After hearing 'cherry babka' mentioned in a play, Greg Patent was intrigued. Could there be an apple version as well? He looked through all of his cook books, and when he couldn't find any, Patent decided to invent one. From Greg and Dorothy Patent's 1999 book, "A Is for Apple," here's how to make apple babka.
Makes 1 large 10-inch cake.
Babka is a fabulous Polish sweet yeast cake. This one rises about 2 inches above the pan rim during baking — a most impressive sight — then it settles a bit once out of the oven. A fresh, thick applesauce flavors this eggy and buttery babka. Babkas make great eating any time of day. Since it should stand overnight before serving, you can have it for breakfast. The dough is more like a batter, much too soft to be rolled and filled. It is not difficult to make, but you will need a heavy-duty mixer. You will also need a 9 1/2-inch kugelhopf pan with a 10-cup capacity. The apple filling can be made a day or more ahead and refrigerated. Be sure to use crisp, tart apples, that cook down to a thick sauce that will hold its shape. Jonamac, Winesap, Northern Spy, Granny Smith, and Goldrush are all good choices. I like to use a mixture of apples. The babka will keep fresh for days at room temperature.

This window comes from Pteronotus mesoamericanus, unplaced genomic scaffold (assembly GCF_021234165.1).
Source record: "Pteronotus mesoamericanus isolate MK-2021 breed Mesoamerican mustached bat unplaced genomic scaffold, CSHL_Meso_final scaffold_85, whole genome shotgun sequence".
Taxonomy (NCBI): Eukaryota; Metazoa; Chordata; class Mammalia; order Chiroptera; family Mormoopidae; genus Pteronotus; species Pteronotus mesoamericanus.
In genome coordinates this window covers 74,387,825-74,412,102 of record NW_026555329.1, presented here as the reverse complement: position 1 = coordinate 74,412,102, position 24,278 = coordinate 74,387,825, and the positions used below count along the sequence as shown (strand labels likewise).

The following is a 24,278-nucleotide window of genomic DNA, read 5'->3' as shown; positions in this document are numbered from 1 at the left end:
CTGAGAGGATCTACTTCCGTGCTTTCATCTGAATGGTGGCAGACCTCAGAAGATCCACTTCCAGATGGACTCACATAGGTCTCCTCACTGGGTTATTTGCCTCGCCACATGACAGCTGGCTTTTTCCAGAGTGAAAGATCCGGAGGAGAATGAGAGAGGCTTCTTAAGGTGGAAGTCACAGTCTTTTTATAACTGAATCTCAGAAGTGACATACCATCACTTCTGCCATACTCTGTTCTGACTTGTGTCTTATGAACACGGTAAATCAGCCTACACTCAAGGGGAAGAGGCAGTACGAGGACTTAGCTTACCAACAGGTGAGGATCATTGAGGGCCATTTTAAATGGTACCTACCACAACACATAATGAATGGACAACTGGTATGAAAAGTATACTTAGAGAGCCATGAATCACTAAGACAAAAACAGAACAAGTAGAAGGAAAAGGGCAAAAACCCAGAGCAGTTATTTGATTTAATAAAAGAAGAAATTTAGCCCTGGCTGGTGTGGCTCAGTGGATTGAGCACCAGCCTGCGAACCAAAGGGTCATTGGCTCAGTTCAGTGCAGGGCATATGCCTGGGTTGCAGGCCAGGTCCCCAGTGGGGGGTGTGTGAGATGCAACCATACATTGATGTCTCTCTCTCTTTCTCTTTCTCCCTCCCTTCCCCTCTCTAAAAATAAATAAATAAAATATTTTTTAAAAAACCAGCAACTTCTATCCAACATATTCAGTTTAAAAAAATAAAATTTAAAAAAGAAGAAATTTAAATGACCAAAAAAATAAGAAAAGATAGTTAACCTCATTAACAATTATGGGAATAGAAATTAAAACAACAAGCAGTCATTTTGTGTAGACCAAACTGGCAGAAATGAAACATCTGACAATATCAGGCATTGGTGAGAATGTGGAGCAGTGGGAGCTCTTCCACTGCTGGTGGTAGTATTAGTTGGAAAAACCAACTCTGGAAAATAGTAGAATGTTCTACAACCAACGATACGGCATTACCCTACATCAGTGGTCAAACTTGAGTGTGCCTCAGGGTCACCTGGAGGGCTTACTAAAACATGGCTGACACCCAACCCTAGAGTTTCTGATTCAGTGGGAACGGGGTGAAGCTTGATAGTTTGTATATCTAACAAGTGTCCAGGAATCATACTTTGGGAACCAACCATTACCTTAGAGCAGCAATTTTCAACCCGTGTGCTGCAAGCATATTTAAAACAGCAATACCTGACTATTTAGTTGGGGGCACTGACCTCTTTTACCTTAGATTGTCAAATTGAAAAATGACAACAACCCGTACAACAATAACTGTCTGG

2 1/4 pounds apples, quartered, cored, and peeled
1/4 teaspoon salt
3/4 cup sugar
1/2 teaspoon ground cinnamon
1/4 cup freshly squeezed orange juice (grate the zest first and
reserve it for the dough)
3 1/4 cups (16 1/4 ounces) unbleached all-purpose flour
1 tablespoon sugar
1/2 teaspoon salt
1 tablespoon instant yeast
1 cup hot milk (120 to 130 degrees)